2016年第1期Weibo warriors

2016-10-27 11:03 作者: 来源: 本站 浏览: 1,959 次 我要评论2016年第1期Weibo warriors已关闭评论 字号:

摘要: The Communist Party’s battle with social media is a closely fought one. Jan 2nd 2016 From the print edition ①ON DECEMBER 25th, som...

The Communist Party’s battle with social media is a closely fought one.
Jan 2nd 2016
From the print edition

①ON DECEMBER 25th, some three years after taking over[接收] as China’s leader, Xi Jinping posted his first tweet[发了第一条微博]. For a man clearly rattled by the rapid spread of social media, and grimly determined to tame them, the venue was fitting. Uniformed military officials[穿礼服的军官] stood around as he typed his message into a computer in the office of an army-run newspaper[军报](see picture) . His new-year greeting was not to China’s more than 660m internet users, but to the armed forces[部队; 部队]—most of whose members are banned from tweeting.

rattled [‘ræt?ld]
adj. 慌乱的,末路火的;
The news from Body Shop rattled the rest of the retail sector.
grimly [?ɡr?ml?]
adv. 恐怖地; 严肃地; 倔强地; 憎恶地;
“It’s too late now to stop him,” Harris said grimly.
tame [tem]
v. 驯服; 克制;
adj. 驯服的; 平淡的; 无精打采的
Two regiments of cavalry were called out to tame the crowds.

②It was clearly in part to intimidate feistier members of the country’s online community that the authorities arrested one of the country’s most prominent civil-rights activists, Pu, in 2014 and eventually put him on trial on December 14th. On the basis of seven messages posted on Weibo, China’s heavily censored[严格审查] version of Twitter, Mr Pu was charged with “picking quarrels and stirring up trouble[挑衅滋事罪]” as well as “inciting ethnic hatred[鼓动民族仇恨罪]”. The court handed down[正式宣布] a three-year suspended prison sentence[缓刑三年], which means that Mr Pu will not be allowed to continue his widely acclaimed work[广受好评/支撑的工作] as a lawyer (less than three years ago, he was the subject of a laudatory cover story[封面故事;与封面图片有关的正文;要闻;(尤指掩盖成分或做某事原因的)假称] in a state-controlled magazine). “It was not the worst outcome, but it set the most odious of precedents[先例;前例],” said a Weibo user in Beijing in a message to his nearly 57,000 online followers,要证明自己的英语水平,上海口译证书便可派上用场.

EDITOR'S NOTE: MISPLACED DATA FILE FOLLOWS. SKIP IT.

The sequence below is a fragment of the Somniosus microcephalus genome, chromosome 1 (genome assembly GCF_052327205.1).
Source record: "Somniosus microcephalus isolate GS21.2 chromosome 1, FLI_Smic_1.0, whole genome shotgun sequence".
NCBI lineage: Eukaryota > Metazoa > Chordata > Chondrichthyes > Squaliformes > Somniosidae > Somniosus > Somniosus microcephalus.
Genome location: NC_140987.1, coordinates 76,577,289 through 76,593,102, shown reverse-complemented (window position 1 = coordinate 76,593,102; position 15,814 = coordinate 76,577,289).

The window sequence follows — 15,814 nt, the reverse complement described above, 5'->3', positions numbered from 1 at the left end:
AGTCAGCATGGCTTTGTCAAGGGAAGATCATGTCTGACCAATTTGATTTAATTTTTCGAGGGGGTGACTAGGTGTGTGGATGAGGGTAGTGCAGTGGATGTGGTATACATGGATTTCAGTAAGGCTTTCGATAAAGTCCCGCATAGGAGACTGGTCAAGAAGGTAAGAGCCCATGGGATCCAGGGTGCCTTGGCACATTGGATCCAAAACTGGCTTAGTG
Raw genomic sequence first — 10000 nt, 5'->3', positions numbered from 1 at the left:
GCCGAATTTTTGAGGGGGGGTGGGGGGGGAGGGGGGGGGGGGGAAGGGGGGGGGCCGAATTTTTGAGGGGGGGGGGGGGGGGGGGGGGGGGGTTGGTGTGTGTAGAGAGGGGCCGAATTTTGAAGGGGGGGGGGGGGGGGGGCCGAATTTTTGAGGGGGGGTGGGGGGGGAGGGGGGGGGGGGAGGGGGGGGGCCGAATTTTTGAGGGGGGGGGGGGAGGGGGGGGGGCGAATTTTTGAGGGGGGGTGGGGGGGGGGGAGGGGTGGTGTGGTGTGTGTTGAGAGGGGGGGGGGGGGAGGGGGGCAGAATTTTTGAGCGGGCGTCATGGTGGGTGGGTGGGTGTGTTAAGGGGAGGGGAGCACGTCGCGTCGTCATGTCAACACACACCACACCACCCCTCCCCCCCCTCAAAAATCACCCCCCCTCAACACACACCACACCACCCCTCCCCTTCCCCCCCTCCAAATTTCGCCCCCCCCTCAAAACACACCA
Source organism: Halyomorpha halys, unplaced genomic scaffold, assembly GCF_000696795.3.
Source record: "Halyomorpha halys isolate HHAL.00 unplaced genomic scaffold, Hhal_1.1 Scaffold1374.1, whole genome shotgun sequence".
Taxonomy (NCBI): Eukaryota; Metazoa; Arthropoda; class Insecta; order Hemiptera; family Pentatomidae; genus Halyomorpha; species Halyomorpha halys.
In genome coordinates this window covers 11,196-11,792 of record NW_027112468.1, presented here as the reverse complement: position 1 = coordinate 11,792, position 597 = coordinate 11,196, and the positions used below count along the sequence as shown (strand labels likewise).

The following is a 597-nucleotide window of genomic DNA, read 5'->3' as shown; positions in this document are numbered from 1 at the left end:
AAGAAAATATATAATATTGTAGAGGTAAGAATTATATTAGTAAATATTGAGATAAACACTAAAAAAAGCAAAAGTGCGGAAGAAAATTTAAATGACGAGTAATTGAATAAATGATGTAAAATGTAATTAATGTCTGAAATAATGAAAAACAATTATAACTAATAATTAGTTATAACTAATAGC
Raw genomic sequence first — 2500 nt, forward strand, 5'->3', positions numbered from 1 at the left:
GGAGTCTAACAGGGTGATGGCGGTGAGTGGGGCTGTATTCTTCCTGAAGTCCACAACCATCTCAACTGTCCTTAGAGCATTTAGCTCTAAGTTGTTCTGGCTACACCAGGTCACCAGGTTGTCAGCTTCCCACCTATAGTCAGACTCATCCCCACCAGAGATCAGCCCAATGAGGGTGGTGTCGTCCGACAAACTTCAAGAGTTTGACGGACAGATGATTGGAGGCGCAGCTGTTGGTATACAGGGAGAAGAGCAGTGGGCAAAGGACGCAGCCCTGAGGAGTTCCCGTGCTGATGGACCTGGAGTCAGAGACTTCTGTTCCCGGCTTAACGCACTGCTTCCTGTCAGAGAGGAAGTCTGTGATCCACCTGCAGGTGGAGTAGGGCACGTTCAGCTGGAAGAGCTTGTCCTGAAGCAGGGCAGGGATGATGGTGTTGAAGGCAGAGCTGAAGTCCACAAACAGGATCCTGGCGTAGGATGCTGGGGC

intimidate [?n?t?m??det]
vt. 恐吓,威逼;
“You have no right to intimidate this man,” Alison continued.
feistier [‘fa?sti]
adj. 活泼的; 易怒的; 烦躁不安的
He was a strong and a feisty old man, considering that life is so hard.
prominent [?prɑ:m?n?nt]
adj.凸起龅模出色龅尼绕鹌鸬挠忻?br> His stomach had grown more prominent with every passing year.
laudatory [?l?:d?t?:ri]
adj. 颂扬的;
The New York Times has this very laudatory article about your retirement.

odious [?o?di?s]
adj. 可憎的T鞫襻的
What an odious man!

③Mr Xi is the first Chinese leader to come to power[掌权,上台] amid the rapid growth[迅顺沙す] of a middle class[中步撞愣] whose members are equipped with[具有;配备与] a powerful means of airing[公拷议晚] dissen不合绗意,贰言议] and linking up with like-minded[具类似似意向荒勘昴的; 志趣相投的] malcontents. He inherite持续;接替] an army of internet censors, but despite his efforts to give them more legal muscle (the country’s first counter-terrorism law[反恐法], passed on December 27th, includes restrictions on the reporting of terrorist incident恐怖謇主沂乱塔]), Mr Xi is still struggling. Support for Mr Pu both online and off has shown the scale of the challenge he faces. Some had feared that Mr Pu would be jailed for years. It is possible, in the face of huge support for the activist and a lack of strong evidence, that officials blinked.